Jeffrey Hayzlett is a social media evangelist. As Kodak’s chief marketing officer, he’s led the company into new territory, reaching out to consumers online and changing the company’s structure in response. He’s hired Kodak’s first Chief Blogger and created the position of Chief Listening Officer, a role he thinks will be required at every major company in the near future.

Last year at the 140 Character Conference, he coined the term twankers. This year, he focused on the emotional technology at work in social media and how to use it.

Hayzlett doesn’t mince words when giving out social media marketing advice:

“People talk about ROI. Throw that shit away. It’s really about your return on ignoring.”

Hayzlett initially took to Twitter to connect with his friends and family: “Then 15,000 to 20,000 people started following me, which is nice.”

But he continues to value personal interactions more than blatant PR messages and sees social media as an amplified way to listen to consumers.

“I have relationships with people online that are deeper than people I’ve known a long time in real life.”

He calls Twitter an emerging “emotional technology” — one reason that Kodak is so well positioned to reap the rewards of social. Photographs are an intrinsically emotional product. Hayzlett uses the act of taking a picture as an example of this. When you spend effort to retake a picture multiple times, “you’re trying to capture the emotion coming through at that time.”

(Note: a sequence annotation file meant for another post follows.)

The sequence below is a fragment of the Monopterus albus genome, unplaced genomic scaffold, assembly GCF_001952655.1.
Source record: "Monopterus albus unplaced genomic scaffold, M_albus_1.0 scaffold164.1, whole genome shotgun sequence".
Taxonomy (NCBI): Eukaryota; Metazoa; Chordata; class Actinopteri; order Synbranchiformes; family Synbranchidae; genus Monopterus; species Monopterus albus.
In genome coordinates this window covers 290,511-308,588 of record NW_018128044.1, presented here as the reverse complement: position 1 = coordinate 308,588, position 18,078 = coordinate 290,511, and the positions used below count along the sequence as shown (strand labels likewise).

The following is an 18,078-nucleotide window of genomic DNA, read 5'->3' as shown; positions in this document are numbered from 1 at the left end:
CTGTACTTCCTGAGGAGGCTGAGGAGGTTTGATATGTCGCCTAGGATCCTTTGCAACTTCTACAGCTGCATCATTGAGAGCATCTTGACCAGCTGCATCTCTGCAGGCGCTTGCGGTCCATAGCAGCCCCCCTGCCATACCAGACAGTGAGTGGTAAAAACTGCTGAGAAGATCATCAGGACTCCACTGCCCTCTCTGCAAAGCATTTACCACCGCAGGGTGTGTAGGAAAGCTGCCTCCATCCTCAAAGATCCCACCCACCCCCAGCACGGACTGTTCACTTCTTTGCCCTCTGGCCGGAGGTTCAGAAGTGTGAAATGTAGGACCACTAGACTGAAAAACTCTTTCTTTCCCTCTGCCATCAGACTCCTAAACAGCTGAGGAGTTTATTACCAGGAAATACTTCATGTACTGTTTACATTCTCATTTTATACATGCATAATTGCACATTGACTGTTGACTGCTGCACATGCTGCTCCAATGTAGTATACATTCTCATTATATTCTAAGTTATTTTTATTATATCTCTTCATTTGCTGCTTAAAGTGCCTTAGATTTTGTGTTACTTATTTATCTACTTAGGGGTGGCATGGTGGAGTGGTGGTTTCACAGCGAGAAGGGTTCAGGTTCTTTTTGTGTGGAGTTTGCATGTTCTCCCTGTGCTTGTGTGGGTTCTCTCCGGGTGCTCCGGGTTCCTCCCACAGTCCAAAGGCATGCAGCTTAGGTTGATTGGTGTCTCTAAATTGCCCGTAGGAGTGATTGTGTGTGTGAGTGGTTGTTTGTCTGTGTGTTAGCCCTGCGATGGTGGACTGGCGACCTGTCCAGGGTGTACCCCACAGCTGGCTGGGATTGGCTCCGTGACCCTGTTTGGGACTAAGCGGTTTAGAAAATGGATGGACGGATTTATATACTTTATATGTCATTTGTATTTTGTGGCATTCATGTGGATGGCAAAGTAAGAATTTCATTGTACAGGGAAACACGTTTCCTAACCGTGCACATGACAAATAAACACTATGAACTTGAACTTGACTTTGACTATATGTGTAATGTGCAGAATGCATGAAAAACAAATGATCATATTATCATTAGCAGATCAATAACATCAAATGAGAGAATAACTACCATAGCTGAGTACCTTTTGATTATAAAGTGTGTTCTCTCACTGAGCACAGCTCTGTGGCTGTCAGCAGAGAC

Donny Deutsch, television host and chairman of Deutsch Inc., agrees with Hayzlett:

“Any great piece of marketing celebrates the human condition. We have to remind ourselves — it’s the people, stupid.”

Kodak is aware of how its customers like to share their photographs: “When people share these moments, just like you share that tweet — it’s powerful.”

In regards to social media, Hayzlett takes the same approach. Creating branded content and sending it into the void serves no purpose. You need to connect with your readers, followers and fans with something they value.

“You’ve got to give somebody something. There’s an unwritten contract.”

That’s also why Hayzlett tries to keep the tone of all of Kodak’s marketing consistent and approachable.

“There’s a piece of you that goes out every single day. For us that’s very important — that’s what we do every day.”

Hayzlett was an early adopter of social media and digital marketing, but now he’s starting to see “even those hardened CEOS and CMOs, they’re starting to get it.”

But he finds the process of listening and sharing to be absolutely integral to business today.

“If those moments aren’t shared, they lose their power.”